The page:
Rare coins found at Breton manor exceed auction hopes and sell for €1m

The money for the 235 gold coins will be shared between the property owner and the artisans who found the coins during renovation work, with a special souvenir for each to keep

Bids on the coins came in from all over.
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Two hundred and thirty-five gold coins found at a Breton manor house were sold at auction yesterday for nearly three times their €300,000 estimate.

The total amount raised by the sale came to €830,000 excluding fees, which are expected to take the total to over €1,000,000.

Artisans working on the property in Finistère discovered 239 rare gold coins in 2019. Four of the coins were kept back as souvenirs for the owner and the workers.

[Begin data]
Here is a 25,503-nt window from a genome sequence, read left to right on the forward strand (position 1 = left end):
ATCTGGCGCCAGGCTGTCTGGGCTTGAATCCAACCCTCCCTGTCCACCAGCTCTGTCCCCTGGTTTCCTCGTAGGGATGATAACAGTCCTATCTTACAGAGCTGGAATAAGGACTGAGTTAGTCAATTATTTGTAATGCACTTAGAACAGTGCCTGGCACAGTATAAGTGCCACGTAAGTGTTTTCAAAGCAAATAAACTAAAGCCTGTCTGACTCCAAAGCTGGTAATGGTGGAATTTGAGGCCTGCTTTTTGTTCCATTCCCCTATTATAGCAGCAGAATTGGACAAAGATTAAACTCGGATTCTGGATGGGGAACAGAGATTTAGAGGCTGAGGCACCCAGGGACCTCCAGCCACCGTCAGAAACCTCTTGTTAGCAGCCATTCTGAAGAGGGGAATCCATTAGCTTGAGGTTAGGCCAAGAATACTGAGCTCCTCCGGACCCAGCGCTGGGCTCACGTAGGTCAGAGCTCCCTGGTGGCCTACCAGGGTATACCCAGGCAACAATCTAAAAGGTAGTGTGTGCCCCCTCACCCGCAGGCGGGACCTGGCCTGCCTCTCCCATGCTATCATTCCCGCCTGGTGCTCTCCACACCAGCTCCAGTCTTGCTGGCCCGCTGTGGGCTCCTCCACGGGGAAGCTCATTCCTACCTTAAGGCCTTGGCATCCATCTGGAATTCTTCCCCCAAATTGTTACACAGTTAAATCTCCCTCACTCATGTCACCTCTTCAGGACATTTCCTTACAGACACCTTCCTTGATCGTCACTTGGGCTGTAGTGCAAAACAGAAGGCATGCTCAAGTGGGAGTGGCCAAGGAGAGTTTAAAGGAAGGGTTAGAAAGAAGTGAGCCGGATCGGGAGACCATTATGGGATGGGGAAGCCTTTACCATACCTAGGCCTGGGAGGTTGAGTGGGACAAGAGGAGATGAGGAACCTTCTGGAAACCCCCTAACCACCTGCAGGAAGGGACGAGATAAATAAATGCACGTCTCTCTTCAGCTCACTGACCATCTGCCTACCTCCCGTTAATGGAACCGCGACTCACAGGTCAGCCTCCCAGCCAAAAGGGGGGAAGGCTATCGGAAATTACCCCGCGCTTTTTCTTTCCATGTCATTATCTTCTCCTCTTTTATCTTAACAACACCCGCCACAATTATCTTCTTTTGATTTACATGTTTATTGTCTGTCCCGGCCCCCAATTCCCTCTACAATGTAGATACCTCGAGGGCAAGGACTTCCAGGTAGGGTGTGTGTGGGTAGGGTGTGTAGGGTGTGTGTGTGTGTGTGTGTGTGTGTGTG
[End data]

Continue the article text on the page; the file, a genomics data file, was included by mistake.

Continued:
One of the 17th century coins, which dates back as far as 1638-1692 and was minted in 19 different cities, was especially rare.

The ‘double Louis d'or’ is believed to be one of only 120 examples in the world. This one was made in Dijon in 1646.

All the coins were sold individually at La Maison Ivoire auction house in Angers.

The two most sought-after coins in the collection, valued at €8,000 each, ultimately sold for €46,000 apiece. The rest were valued at €600 to €2,900, with several selling for €1,200.

Bids on the coins were received online, over the phone and in the auction room. Nineteen coins were reserved for the Musée de la Monnaie in Paris.

Half of the proceeds of the auction will go to the three workmen who found them, and the other half to the owners, in accordance with the rules for the ownership of ‘discovered treasure’ in France.

One of the artisans who found the cache was a ‘Compagnon du devoir’ craftsman, a status reserved for young apprentices.

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